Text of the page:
Doctor, My Eyes

I lost it gradually.  So gradually, in fact, I scarcely noticed the demise.  That is until one day it was markedly diminished.  My eyesight, that is.  Having read Kipling’s, The Light that Failed, I have wondered in which state I will end, and if my perceptions now are reality or remembered sight.  I already understand that I don’t read every letter but compute words by practiced form recognition.  Will I, one day, live through memory?  At any rate, I have come to accept the fact that things are changing with me.  Things I formerly knew in observation and in study, but, now, in experience and in truth.

The same process of incremental decline is at work in other physicalities.  I’m fortunate to be in relative good health, but it may not always be so.  Despite this, I can see and feel the decline.  My strength is not that of old though I remain thankful for the remnant.  While calamity could strike us all at any time, most will be like me and experience small losses over years.  It’s not that we once considered ourselves everlasting or invincible.  In former years, we didn’t consider the eventual slide at all.  We were too busy living life and doing the things that the hale do in the administration of duty or otherwise.

Not being one to give quarter, I try to change the subject when my so-called friends complain of aches and pains.  As an optimistic sort, I tell them that the way we feel is largely state-of-mind.  I really believe that and take great pleasure in admonishing my juniors, “Quitcher bellyachin!’”  There are advantages in being at different points in life, and I am beginning to enjoy being a curmudgeon.  I can now identify with a larger swath of the population because I have lived more days.  Experience is the best teacher.  Though they yield bitter ends, life lessons produce empathy, an honorable and good thing. 

In the spiritual realm, gain and loss, may, likewise, be subtle in nature.  The concerned may anguish over slow ascents, yet ascents they are and noticed by others.  In the same manner, the unguarded will slip from steadfastness not realizing their peril.  Just as some begin exercise regimens too late, spirituality is easier to maintain than to gain after time.  Samson must have had some good qualities as he judged Israel for twenty years, but the strong man neglected his spiritual life in the pursuit of temporal things.  He grew cold over time.  When the Spirit of God left him, Samson did not realize He was gone.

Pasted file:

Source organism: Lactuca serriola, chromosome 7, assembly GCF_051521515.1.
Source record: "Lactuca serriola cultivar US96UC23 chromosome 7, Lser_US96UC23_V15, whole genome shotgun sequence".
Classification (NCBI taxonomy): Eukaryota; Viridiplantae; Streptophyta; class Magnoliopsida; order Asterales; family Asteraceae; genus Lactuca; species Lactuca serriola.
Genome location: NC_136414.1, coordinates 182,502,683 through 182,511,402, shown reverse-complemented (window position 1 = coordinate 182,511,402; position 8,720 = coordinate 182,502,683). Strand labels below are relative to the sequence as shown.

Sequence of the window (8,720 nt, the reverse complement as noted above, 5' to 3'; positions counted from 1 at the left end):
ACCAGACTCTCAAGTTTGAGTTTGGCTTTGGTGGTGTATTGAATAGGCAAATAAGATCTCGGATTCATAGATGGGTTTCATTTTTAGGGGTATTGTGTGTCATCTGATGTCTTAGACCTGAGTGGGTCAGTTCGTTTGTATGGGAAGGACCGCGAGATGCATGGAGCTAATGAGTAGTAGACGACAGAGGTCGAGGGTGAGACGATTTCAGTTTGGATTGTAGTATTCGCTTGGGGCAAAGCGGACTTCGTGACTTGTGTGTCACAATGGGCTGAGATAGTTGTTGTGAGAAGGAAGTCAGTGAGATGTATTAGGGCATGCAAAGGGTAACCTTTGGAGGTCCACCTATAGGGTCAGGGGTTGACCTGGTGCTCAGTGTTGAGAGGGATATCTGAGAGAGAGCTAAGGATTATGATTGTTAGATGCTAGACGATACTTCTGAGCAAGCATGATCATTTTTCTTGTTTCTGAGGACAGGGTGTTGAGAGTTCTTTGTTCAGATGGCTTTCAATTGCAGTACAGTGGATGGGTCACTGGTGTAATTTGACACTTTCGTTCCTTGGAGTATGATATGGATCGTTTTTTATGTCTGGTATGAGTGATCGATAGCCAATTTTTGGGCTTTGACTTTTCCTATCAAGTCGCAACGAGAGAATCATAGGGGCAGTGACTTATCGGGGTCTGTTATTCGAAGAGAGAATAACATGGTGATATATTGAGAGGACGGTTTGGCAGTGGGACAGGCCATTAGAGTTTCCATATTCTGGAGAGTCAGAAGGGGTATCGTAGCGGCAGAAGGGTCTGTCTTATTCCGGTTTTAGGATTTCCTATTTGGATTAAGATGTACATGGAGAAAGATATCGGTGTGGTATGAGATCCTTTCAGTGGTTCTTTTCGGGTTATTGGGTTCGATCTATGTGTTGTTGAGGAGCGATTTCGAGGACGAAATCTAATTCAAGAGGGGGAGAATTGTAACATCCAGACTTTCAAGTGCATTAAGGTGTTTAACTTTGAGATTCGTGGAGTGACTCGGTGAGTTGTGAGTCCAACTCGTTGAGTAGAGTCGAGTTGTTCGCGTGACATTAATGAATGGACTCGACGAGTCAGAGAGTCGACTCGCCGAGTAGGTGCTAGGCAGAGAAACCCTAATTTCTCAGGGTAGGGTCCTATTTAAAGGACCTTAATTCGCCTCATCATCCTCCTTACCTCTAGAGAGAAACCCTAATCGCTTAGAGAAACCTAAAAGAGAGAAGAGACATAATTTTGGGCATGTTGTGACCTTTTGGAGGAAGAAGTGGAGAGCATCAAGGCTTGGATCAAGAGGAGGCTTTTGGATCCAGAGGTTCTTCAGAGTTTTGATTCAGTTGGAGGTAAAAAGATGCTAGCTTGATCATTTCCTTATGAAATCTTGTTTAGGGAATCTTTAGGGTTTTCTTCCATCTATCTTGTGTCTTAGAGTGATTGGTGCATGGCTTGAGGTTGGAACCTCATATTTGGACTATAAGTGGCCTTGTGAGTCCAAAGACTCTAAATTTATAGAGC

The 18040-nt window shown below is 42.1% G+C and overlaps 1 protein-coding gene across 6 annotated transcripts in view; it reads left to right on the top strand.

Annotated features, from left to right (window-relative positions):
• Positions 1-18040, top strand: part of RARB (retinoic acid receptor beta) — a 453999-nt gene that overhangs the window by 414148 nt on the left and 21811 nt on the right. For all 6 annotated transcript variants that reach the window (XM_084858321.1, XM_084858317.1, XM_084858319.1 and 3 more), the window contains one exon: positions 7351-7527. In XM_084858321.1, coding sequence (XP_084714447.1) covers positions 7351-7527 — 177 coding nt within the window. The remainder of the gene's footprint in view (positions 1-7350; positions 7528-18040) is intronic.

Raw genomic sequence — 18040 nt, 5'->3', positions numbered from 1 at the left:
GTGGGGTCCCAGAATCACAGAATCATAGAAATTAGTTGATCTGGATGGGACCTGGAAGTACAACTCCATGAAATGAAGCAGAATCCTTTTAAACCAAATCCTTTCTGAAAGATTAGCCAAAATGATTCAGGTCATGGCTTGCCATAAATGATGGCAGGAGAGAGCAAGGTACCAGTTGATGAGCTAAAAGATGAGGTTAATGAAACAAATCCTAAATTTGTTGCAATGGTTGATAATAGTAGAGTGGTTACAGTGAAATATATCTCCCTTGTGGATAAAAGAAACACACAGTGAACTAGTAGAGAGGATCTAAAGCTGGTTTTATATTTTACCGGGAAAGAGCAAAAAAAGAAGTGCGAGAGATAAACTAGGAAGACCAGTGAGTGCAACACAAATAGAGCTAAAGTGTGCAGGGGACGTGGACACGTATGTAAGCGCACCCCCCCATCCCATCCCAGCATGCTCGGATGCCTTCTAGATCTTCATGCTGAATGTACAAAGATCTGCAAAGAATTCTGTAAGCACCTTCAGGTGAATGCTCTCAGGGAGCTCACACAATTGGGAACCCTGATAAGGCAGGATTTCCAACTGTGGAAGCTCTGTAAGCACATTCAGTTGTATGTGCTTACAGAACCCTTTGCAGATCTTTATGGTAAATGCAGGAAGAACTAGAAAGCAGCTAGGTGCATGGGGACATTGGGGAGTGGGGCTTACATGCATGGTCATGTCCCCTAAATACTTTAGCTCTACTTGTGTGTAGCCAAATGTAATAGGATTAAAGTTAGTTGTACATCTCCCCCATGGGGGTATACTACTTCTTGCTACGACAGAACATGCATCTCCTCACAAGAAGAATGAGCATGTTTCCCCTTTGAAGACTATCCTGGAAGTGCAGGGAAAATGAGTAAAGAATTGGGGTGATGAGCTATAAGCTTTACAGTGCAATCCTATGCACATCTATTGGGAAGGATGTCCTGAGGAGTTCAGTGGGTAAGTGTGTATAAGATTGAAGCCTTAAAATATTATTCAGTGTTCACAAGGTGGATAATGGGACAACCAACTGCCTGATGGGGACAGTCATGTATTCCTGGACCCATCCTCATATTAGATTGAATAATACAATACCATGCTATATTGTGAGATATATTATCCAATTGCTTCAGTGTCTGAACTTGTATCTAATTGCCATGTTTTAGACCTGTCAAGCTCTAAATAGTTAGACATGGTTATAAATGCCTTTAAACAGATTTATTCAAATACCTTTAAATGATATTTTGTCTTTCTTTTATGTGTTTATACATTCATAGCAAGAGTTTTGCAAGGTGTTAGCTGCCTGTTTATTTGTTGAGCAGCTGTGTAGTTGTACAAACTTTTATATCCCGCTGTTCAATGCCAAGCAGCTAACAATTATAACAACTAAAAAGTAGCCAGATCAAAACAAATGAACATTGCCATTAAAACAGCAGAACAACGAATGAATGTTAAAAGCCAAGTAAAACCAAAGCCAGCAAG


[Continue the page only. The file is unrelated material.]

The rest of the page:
Certain things occurred are beyond redress.  Manifestations of decay may not respond to
resuscitants.  We address what remains, like it or not, and fortify ruins against further and future declines.  We live with the present at each point in life doing our best with tools and materials at hand.  It may be what we wear is not what we wanted.  The risen Christ encourages the church to
strengthen the remains, and the same admonition is good for individuals.  Throughout our lives, we run in the clear day and trudge through the dead of night living our fullest for Christ whatever the circumstances.

Paul said he learned to be content.  There is a learning curve to each aspect of maturity; a process of development.  We learn to be satisfied through experiences realizing wishes are not horses and we seldom attain caviar dreams.  We work change according to our abilities, accept eventualities outside our power to affect renovation and commit our ways to God.  I am learning to accept the changing seasons of life and even enjoy the variety.  In all times and in every way, our Lord remains the same.  He is the constant.  Our lives are passing with each breath, and, for some, it’s later than it seems.


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